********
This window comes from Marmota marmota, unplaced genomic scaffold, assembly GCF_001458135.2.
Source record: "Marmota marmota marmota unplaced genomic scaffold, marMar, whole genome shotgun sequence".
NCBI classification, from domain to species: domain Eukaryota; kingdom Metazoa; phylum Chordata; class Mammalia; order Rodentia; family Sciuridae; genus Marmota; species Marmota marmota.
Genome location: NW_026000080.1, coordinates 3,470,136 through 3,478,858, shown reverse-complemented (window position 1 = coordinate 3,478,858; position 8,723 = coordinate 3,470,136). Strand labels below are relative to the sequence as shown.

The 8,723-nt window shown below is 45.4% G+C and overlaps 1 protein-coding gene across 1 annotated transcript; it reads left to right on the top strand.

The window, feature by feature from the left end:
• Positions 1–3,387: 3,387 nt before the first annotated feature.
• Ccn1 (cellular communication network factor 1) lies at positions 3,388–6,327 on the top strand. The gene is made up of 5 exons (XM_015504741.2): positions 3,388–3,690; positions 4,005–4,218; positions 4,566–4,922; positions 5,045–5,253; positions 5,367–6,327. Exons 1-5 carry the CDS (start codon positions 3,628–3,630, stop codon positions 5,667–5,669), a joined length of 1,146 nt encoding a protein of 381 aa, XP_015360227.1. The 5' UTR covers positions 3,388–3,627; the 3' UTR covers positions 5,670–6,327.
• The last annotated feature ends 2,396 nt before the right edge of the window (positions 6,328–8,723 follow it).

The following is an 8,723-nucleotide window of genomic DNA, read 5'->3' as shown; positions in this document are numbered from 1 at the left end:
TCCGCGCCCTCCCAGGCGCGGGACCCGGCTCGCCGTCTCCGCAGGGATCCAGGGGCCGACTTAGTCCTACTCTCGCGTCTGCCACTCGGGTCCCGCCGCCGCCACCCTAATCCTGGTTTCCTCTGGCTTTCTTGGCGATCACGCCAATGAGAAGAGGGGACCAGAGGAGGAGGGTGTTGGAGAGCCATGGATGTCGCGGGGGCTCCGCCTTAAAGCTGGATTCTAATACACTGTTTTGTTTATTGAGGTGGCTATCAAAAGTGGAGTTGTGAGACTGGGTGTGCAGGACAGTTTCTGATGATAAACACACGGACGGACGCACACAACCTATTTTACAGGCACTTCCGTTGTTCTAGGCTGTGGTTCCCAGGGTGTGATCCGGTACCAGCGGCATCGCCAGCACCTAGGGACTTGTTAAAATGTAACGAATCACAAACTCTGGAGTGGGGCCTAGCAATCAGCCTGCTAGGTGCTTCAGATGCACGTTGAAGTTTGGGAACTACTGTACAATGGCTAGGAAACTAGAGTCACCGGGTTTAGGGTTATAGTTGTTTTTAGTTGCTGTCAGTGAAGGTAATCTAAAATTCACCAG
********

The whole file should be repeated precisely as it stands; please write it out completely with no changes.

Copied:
This window comes from Marmota marmota, unplaced genomic scaffold, assembly GCF_001458135.2.
Source record: "Marmota marmota marmota unplaced genomic scaffold, marMar, whole genome shotgun sequence".
NCBI classification, from domain to species: domain Eukaryota; kingdom Metazoa; phylum Chordata; class Mammalia; order Rodentia; family Sciuridae; genus Marmota; species Marmota marmota.
Genome location: NW_026000080.1, coordinates 3,470,136 through 3,478,858, shown reverse-complemented (window position 1 = coordinate 3,478,858; position 8,723 = coordinate 3,470,136). Strand labels below are relative to the sequence as shown.

The 8,723-nt window shown below is 45.4% G+C and overlaps 1 protein-coding gene across 1 annotated transcript; it reads left to right on the top strand.

The window, feature by feature from the left end:
• Positions 1–3,387: 3,387 nt before the first annotated feature.
• Ccn1 (cellular communication network factor 1) lies at positions 3,388–6,327 on the top strand. The gene is made up of 5 exons (XM_015504741.2): positions 3,388–3,690; positions 4,005–4,218; positions 4,566–4,922; positions 5,045–5,253; positions 5,367–6,327. Exons 1-5 carry the CDS (start codon positions 3,628–3,630, stop codon positions 5,667–5,669), a joined length of 1,146 nt encoding a protein of 381 aa, XP_015360227.1. The 5' UTR covers positions 3,388–3,627; the 3' UTR covers positions 5,670–6,327.
• The last annotated feature ends 2,396 nt before the right edge of the window (positions 6,328–8,723 follow it).

The following is an 8,723-nucleotide window of genomic DNA, read 5'->3' as shown; positions in this document are numbered from 1 at the left end:
TCCGCGCCCTCCCAGGCGCGGGACCCGGCTCGCCGTCTCCGCAGGGATCCAGGGGCCGACTTAGTCCTACTCTCGCGTCTGCCACTCGGGTCCCGCCGCCGCCACCCTAATCCTGGTTTCCTCTGGCTTTCTTGGCGATCACGCCAATGAGAAGAGGGGACCAGAGGAGGAGGGTGTTGGAGAGCCATGGATGTCGCGGGGGCTCCGCCTTAAAGCTGGATTCTAATACACTGTTTTGTTTATTGAGGTGGCTATCAAAAGTGGAGTTGTGAGACTGGGTGTGCAGGACAGTTTCTGATGATAAACACACGGACGGACGCACACAACCTATTTTACAGGCACTTCCGTTGTTCTAGGCTGTGGTTCCCAGGGTGTGATCCGGTACCAGCGGCATCGCCAGCACCTAGGGACTTGTTAAAATGTAACGAATCACAAACTCTGGAGTGGGGCCTAGCAATCAGCCTGCTAGGTGCTTCAGATGCACGTTGAAGTTTGGGAACTACTGTACAATGGCTAGGAAACTAGAGTCACCGGGTTTAGGGTTATAGTTGTTTTTAGTTGCTGTCAGTGAAGGTAATCTAAAATTCACCAG